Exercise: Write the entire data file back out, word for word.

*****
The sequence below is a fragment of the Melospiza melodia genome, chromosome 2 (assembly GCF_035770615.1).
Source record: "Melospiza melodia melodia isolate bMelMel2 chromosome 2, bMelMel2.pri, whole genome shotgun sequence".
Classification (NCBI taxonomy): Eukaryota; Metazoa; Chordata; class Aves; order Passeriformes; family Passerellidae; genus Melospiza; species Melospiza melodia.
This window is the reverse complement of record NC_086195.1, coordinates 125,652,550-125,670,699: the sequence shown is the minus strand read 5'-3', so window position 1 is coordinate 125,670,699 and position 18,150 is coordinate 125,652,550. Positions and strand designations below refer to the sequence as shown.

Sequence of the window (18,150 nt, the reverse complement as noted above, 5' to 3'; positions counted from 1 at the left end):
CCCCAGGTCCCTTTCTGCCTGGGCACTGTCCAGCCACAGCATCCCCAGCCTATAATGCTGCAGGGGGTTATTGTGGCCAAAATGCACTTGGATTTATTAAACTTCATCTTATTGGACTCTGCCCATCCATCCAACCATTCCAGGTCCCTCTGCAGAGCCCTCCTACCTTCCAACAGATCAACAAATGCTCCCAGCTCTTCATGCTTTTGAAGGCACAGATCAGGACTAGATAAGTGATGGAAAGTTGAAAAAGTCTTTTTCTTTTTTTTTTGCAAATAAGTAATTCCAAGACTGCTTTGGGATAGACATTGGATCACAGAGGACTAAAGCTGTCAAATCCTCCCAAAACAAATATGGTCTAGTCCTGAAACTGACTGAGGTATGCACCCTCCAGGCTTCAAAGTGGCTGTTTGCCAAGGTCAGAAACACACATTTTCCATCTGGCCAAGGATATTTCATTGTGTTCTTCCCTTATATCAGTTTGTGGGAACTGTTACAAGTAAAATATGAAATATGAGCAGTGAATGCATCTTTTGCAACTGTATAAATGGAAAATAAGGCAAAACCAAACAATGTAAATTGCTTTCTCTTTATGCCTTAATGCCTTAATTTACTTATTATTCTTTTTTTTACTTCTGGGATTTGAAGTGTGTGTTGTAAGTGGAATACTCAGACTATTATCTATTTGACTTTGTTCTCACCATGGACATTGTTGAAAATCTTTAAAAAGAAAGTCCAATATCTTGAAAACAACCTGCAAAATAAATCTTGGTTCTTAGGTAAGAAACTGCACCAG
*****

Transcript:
The sequence below is a fragment of the Melospiza melodia genome, chromosome 2 (assembly GCF_035770615.1).
Source record: "Melospiza melodia melodia isolate bMelMel2 chromosome 2, bMelMel2.pri, whole genome shotgun sequence".
Classification (NCBI taxonomy): Eukaryota; Metazoa; Chordata; class Aves; order Passeriformes; family Passerellidae; genus Melospiza; species Melospiza melodia.
This window is the reverse complement of record NC_086195.1, coordinates 125,652,550-125,670,699: the sequence shown is the minus strand read 5'-3', so window position 1 is coordinate 125,670,699 and position 18,150 is coordinate 125,652,550. Positions and strand designations below refer to the sequence as shown.

Sequence of the window (18,150 nt, the reverse complement as noted above, 5' to 3'; positions counted from 1 at the left end):
CCCCAGGTCCCTTTCTGCCTGGGCACTGTCCAGCCACAGCATCCCCAGCCTATAATGCTGCAGGGGGTTATTGTGGCCAAAATGCACTTGGATTTATTAAACTTCATCTTATTGGACTCTGCCCATCCATCCAACCATTCCAGGTCCCTCTGCAGAGCCCTCCTACCTTCCAACAGATCAACAAATGCTCCCAGCTCTTCATGCTTTTGAAGGCACAGATCAGGACTAGATAAGTGATGGAAAGTTGAAAAAGTCTTTTTCTTTTTTTTTTGCAAATAAGTAATTCCAAGACTGCTTTGGGATAGACATTGGATCACAGAGGACTAAAGCTGTCAAATCCTCCCAAAACAAATATGGTCTAGTCCTGAAACTGACTGAGGTATGCACCCTCCAGGCTTCAAAGTGGCTGTTTGCCAAGGTCAGAAACACACATTTTCCATCTGGCCAAGGATATTTCATTGTGTTCTTCCCTTATATCAGTTTGTGGGAACTGTTACAAGTAAAATATGAAATATGAGCAGTGAATGCATCTTTTGCAACTGTATAAATGGAAAATAAGGCAAAACCAAACAATGTAAATTGCTTTCTCTTTATGCCTTAATGCCTTAATTTACTTATTATTCTTTTTTTTACTTCTGGGATTTGAAGTGTGTGTTGTAAGTGGAATACTCAGACTATTATCTATTTGACTTTGTTCTCACCATGGACATTGTTGAAAATCTTTAAAAAGAAAGTCCAATATCTTGAAAACAACCTGCAAAATAAATCTTGGTTCTTAGGTAAGAAACTGCACCAG